On Aug. 3, 2018, Mac Miller released Swimming, intended to be the first of two companion albums. On Sept. 7, 2018, Miller was found dead in his home, in what was later determined to be an accidental overdose of fentanyl, cocaine, and alcohol. On Jan. 17, 2020, Warner Records posthumously released Circles, the intended companion to Swimming, and the final studio album by Malcolm James McCormick.
How does one talk about Circles? To do a straightforward review is impossible, as albums do not spring fully formed from an artist’s head, but are rather built, piece–by–piece, from their experiences. At the same time, to reduce the album to the final tragedy of Miller’s short life and untimely death would be an insult to the artist, who wanted to be remembered for his music, not his personal life's turbulence.
The easy answer: begin with the music. Most hip hop traditionally bears sparse instrumentation, allowing the rhythm and rhyme of the lyricist to take center stage, but Circles makes particular use of Miller’s vocals, gruff and raspy and tired. Songs like the title track, “Good News,” and “That’s On Me” use subtle instrumentation to ground Miller’s rhymes, but keep it purposely sparse and light. One of the final tracks, “Hands,” showcases the most instrumental features. Collaborator and producer Jon Brion, who completed the album, said in the liner notes that Miller wanted the song to be “big and expansive and cinematic … He was really excited but had no idea how one would even go about that.”
Brion was given, in many ways, a thankless job. He had begun working with Miller before the singer’s death, providing suggestions on how to bring a vocal track to life. As such, he was tasked with completing the album, adding percussion, strings, overdubs, and other flourishes, put together with conversations between himself and Miller. Brion’s influence on the album is subtle, as it should be—this is Miller’s album, and his job is not to create it, but to present it, and Brion does so without pageantry. This is Mac Miller, unfiltered and genuine.
The decision to release an album after an artist’s death is always a difficult one. Those left behind must ask themselves whether this is what the artist in question would have wanted, or if any posthumous recordings are just a cheap cash grab. Amy Winehouse’s producer Salaam Remi said to NME in 2011, in response to the release of Lioness, that “it makes no sense for these songs to be sitting on a hard drive withering away,” and that it would not lead to “a Tupac situation,” referencing the seven posthumous albums by rapper Tupac Shakur.
Often, posthumous releases are compilations, a series of songs left behind with no plan, no track listing or cohesive album, simply snippets recorded and pushed away for another time. Circles, on the other hand, is a coherent product, backed by a clear vision. In this way, it resembles less Lioness and more Come Over When You’re Sober, Pt. 2, released a year after Lil Peep’s accidental overdose. Peep’s mother saved his recordings from his old MacBook, and producer Smokeasac completed the album.
Death due to overdose, as was the case with Miller, Winehouse, Peep, and so many others, is sudden and unpredictable. David Bowie was able to release Blackstar as a “parting gift” to his fans, knowing the liver cancer that eventually took his life would not be immediate, which allowed him the time to plan his final releases. Miller had no such luxury.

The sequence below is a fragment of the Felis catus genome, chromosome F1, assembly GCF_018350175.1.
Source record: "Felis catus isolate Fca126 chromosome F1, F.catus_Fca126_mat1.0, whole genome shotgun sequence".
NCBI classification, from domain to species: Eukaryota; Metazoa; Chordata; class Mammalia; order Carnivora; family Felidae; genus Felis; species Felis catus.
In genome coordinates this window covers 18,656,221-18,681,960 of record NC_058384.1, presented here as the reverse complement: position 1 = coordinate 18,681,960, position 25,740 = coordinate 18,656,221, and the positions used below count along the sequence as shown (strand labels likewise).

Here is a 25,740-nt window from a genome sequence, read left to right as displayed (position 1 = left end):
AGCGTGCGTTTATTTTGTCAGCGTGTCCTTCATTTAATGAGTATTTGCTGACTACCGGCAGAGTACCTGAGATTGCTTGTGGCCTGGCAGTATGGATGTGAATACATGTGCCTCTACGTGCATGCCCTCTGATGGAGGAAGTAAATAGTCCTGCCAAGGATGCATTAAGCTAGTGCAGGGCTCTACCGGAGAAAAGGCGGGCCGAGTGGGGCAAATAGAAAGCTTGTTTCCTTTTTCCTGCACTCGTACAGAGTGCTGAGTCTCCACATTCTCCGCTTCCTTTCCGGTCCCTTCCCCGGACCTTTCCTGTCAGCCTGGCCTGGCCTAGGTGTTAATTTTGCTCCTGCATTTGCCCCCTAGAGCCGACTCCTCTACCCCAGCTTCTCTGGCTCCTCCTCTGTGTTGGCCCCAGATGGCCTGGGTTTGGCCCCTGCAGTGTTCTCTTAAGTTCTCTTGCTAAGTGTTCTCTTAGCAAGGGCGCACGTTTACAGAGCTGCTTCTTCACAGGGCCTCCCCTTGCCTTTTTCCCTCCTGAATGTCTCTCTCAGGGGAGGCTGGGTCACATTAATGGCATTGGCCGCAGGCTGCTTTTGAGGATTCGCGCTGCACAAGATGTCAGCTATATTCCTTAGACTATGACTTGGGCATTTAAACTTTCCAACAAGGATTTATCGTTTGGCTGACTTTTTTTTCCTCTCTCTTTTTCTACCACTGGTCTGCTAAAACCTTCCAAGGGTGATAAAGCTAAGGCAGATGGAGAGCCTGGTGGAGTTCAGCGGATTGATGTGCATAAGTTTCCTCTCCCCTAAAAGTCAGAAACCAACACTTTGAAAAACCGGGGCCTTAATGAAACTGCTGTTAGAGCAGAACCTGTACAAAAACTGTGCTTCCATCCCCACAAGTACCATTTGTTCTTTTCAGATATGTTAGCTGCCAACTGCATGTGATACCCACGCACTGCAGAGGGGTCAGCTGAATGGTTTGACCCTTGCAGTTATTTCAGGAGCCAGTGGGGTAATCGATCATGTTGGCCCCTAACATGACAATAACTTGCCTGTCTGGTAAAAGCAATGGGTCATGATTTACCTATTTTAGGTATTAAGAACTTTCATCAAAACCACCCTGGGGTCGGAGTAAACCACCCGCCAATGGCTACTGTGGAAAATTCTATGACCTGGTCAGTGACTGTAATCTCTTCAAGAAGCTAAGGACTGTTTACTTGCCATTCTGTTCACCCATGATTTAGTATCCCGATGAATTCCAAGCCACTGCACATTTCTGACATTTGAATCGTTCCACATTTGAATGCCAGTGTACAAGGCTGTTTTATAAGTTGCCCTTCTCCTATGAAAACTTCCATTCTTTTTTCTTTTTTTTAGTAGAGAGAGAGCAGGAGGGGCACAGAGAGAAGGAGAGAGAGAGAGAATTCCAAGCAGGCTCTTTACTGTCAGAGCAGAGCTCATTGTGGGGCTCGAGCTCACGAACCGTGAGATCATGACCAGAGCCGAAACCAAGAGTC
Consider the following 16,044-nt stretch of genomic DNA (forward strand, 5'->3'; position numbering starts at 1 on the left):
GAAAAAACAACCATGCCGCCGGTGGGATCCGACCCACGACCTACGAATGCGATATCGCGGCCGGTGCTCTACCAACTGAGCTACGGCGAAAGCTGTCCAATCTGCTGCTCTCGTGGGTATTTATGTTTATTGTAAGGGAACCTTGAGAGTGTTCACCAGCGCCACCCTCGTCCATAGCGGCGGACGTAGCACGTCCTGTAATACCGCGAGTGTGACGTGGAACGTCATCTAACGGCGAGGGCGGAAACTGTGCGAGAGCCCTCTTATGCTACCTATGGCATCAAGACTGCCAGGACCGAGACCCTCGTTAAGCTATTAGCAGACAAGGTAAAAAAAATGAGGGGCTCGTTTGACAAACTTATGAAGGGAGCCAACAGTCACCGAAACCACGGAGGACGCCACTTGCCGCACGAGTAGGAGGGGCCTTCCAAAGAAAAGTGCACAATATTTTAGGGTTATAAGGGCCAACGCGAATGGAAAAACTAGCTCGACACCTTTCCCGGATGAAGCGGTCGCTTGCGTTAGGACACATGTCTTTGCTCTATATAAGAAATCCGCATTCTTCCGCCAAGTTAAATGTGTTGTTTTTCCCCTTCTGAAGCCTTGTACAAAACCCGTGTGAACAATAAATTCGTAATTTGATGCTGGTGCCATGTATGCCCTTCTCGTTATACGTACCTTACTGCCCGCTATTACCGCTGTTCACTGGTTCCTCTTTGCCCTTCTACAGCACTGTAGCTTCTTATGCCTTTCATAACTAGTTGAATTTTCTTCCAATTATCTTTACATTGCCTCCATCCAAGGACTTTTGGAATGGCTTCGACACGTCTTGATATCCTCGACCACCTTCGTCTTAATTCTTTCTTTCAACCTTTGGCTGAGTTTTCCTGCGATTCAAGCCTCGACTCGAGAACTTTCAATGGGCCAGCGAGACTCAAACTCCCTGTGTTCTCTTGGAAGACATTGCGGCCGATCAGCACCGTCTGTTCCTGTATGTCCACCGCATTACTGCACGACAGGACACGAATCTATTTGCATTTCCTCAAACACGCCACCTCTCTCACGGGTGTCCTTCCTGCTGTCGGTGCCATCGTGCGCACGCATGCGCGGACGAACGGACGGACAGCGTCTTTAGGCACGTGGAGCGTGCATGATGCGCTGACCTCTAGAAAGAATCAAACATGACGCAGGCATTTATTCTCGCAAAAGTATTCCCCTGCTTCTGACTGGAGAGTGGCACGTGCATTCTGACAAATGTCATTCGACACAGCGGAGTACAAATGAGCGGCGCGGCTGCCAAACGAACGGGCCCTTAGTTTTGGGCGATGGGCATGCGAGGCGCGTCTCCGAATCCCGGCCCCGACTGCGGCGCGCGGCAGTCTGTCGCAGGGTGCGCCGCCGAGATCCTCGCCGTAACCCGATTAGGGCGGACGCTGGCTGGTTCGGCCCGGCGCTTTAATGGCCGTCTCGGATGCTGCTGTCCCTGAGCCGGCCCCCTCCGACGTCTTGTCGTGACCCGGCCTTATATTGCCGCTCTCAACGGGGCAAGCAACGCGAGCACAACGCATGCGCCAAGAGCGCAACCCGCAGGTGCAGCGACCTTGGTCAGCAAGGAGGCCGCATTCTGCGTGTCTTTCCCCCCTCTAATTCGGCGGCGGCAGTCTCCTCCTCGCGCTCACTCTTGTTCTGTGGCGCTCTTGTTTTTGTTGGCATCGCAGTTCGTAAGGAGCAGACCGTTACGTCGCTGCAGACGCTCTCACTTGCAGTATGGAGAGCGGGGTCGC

At the same time, his final recording is haunting in the ways in which it seems to predict his death. Many of the lyrics reference his desire to fix his health and relationships while there’s still time. On “Good News,” he says, “I know maybe I'm too late, I could make it there some other time,” and on "Surf," he insists, “Before it's all over, I promise we'll figure it out,” while “That’s On Me” suggests an acute awareness of his problems—as well as a genuine desire to improve them.
Other tracks feature more abstract mediations on life, death, and reality. On “I Can See,” Miller says, “And now I know if life is but a dream then so are we / Show me something, show me something, something I can see.” Meanwhile, on “Complicated,” he says, “Some people say they want to live forever / That's way too long, I'll just get through today,” before insisting that “I’m way too young to be gettin’ old.” The one cover on Circles, of Arthur Lee’s “Everybody,” is particularly haunting with its chorus of “Everybody's gotta live / And everybody's gonna die.”
Swimming and Circles were meant to be companion albums, but Miller had plans beyond those two. Brion told The New York Times that “There were supposed to be three albums: the first, Swimming, was sort of the hybridization of going between hip–hop and song form. The second, which he’d already decided would be called Circles, would be song–based. And I believe the third one would have been just a pure hip–hop record.” In saying this, Circles’ place becomes more ambiguous. On the one hand, it represents closure, acting as the other half of the album that preceded it. On the other, an awareness remains that there was supposed to be more.
At some point, a musician releases their final album. Sometimes this is due to a purposeful retirement, or a prolonged illness that allows them to plan their final words. Other times, as with Miller, the artist’s life and voice are cut short. Miller, even after his death, seems to implore his fans to take comfort in what he did leave behind, and not what could have been. As he tells the listener on “Blue World,” “Fuck the bullshit, I'm here to make it all better / With a little music for you / I don't do enough for you.”